On 19 December 2018, the Federal Cabinet adopted a draft of a new law on the immigration of skilled workers, the declared aim of which is to ensure the availability of skilled workers through targeted and controlled immigration of skilled workers from third countries. This is not a complete amendment, but rather a selective change and supplement of the existing legal regulations, e.g. in the Residence Act (Aufenthaltsgesetz – AufenthG). In the meantime, the draft law has also been passed by the Federal Council. The Federal Council published its statement on 15 February 2019 and welcomed the draft in principle.
Extension of the concept of skilled workers
A fundamental change to the draft concerns the definition of skilled worker. In future, this will primarily cover not only university graduates, but also skilled workers with qualified vocational training. Thus, skilled workers are on the one hand those with vocational training, but on the other hand also those with academic training (cf. § 18 (3) draft of the Residence Act, hereinafter referred to as the Residence Act-E).
Elimination of the priority check
As far as the employment of a national from a third country is concerned, it is currently still required that the position to be filled by this person could demonstrably not be filled by a privileged EU citizen (so-called priority check). So far, such an examination was only not required in the case of highly qualified persons. Highly qualified persons in this sense are (1) skilled workers with a domestic university degree and (2) graduates with a recognised or a university degree comparable to a German university degree or a qualified vocational training acquired in Germany in a state-recognised or comparably regulated training occupation.
As one of the important innovations of the draft law, the priority check is now to be largely dropped. Skilled workers should now be able to work in all occupations for which they are qualified, provided they have an employment contract and a recognised qualification (university degree or qualified vocational training). The participation of the Federal Employment Agency is thus to be eliminated in future, which should lead to a faster way of obtaining residence permits for skilled workers.
Information and communication technology professions
The draft provides an even wider opening for employment in information and communication technology. Regardless of the qualification as a skilled worker within the meaning of Section 18 (3) of the Residence Act (AufenthG), a residence title may be issued for employment in these sectors if a comparable qualification exists that has been proven by at least five years of work experience and if sufficient German language skills (level B1) are available (cf. Section 6 BeschV-E). A formal degree should therefore no longer be required.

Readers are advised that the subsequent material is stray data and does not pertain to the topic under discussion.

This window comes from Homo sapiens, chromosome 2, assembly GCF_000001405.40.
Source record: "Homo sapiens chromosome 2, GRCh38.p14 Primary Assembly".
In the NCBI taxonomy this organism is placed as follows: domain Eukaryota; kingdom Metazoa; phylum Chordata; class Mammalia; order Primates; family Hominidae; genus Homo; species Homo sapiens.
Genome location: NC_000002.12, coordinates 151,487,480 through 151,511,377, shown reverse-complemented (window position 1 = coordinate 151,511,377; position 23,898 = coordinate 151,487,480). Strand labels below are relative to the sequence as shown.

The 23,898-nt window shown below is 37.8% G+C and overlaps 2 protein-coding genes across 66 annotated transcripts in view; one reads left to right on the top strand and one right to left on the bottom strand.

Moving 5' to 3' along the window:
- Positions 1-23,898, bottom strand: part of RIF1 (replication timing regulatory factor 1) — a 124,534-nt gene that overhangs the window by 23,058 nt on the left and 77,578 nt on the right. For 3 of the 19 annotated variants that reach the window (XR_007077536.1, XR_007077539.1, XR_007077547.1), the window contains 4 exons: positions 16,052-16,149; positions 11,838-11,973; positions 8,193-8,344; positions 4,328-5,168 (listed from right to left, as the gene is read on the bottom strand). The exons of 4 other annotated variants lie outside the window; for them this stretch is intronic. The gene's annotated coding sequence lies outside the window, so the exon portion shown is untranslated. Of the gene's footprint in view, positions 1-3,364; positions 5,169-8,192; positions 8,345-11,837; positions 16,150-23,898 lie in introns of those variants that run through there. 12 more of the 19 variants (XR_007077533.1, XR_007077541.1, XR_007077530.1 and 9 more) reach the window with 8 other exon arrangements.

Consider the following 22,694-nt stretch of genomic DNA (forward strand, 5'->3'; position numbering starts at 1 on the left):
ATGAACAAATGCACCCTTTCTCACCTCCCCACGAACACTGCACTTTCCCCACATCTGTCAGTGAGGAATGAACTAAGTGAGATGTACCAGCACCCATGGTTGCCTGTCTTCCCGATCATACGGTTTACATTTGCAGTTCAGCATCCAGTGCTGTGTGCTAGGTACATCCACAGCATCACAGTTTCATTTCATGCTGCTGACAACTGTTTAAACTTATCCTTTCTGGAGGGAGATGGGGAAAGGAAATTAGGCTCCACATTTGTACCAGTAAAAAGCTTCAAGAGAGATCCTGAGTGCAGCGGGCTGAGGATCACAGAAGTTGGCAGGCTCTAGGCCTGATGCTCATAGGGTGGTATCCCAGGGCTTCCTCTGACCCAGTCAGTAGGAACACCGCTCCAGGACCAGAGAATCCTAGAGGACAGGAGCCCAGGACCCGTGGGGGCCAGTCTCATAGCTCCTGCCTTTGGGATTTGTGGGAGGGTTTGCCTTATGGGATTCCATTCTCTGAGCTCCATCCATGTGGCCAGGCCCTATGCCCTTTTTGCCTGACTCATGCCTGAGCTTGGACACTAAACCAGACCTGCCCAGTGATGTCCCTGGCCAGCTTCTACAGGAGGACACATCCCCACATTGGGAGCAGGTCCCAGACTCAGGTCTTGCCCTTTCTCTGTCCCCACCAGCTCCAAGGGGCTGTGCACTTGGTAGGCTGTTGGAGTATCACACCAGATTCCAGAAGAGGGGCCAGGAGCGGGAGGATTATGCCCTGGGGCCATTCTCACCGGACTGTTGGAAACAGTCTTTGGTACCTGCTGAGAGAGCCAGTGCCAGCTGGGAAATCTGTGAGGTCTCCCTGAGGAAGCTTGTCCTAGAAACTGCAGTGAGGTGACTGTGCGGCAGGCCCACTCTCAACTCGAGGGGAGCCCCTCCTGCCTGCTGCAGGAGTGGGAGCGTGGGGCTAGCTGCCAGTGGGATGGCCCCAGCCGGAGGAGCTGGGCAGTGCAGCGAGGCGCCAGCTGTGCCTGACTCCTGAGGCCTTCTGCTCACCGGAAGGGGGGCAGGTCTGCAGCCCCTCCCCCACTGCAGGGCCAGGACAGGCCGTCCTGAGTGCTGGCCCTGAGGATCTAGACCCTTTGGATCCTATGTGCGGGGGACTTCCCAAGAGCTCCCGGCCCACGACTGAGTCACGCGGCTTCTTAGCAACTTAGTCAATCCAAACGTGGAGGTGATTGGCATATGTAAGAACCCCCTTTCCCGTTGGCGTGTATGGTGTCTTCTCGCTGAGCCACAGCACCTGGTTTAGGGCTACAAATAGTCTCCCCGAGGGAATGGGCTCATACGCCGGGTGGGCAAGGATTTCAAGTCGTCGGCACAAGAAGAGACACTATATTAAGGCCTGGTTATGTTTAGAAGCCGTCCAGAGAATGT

Job search for skilled workers
In the future, not only skilled workers with academic training but also those with vocational training should be granted a temporary residence permit for the purpose of finding a job if certain requirements are met (e.g. language skills, secure means of subsistence) (cf. § 20 AufenthG-E).
In addition, an accelerated procedure for skilled workers is to be offered, which can be initiated by domestic employers (cf. § 81a AufenthG-E). It should then be possible to issue residence permits at short notice. In principle, foreign nationals themselves are responsible for submitting applications (§ 81 (1) AufenthG). However, the new § 81a Residence Act-E makes an exception to this rule: the foreign national should be able to authorise their domestic employer to conduct the accelerated procedure for skilled workers.
Central foreigners authorities in the federal states
Finally, the federal states should set up central offices responsible for questions relating to the entry of skilled workers (cf. § 71 (1) Residence Act-E). This is intended to bundle all competences in one place in the sense of a “one stop shop”.
Statement of the Federal Council
In its statement, the Federal Council assesses the declared objective of the draft as positive and conducive to economic development. In essence, it proposes changes to the wording and adaptation of definitions, but less of a change to the concrete content. However, the Federal Council also demands more rights of co-determination with regard to the immigration of skilled workers: unlike the Federal Government, it considers its draft bill to be in need of approval. In this respect, it is not clear whether the Federal Council’s proposals will be implemented in the further course of the process or not.
Further legislative procedures
Now that the Federal Council has taken a position on the draft bill following its submission at the beginning of 2019 (BR-Drucks. 7/19), the draft bill will be submitted to the Federal Parliament together with the statement. The latter will then make the binding decision on the enactment of the law. The Act will enter into force only six months after its proclamation in order to ensure the change of processes by the authorities.
More catching up to be done
Employers will likely benefit from some simplifications in the recruitment of specialists from third countries when the law comes into force, including, for example, the (hopefully) faster issuance of residence permits. Nevertheless, some of the draft legislation falls short of expectations, as certain obstacles remain.
For example, the language requirements for applicants remain high. In view of international teams in which English is often the used language, basic knowledge of German seems sufficient for such applicants.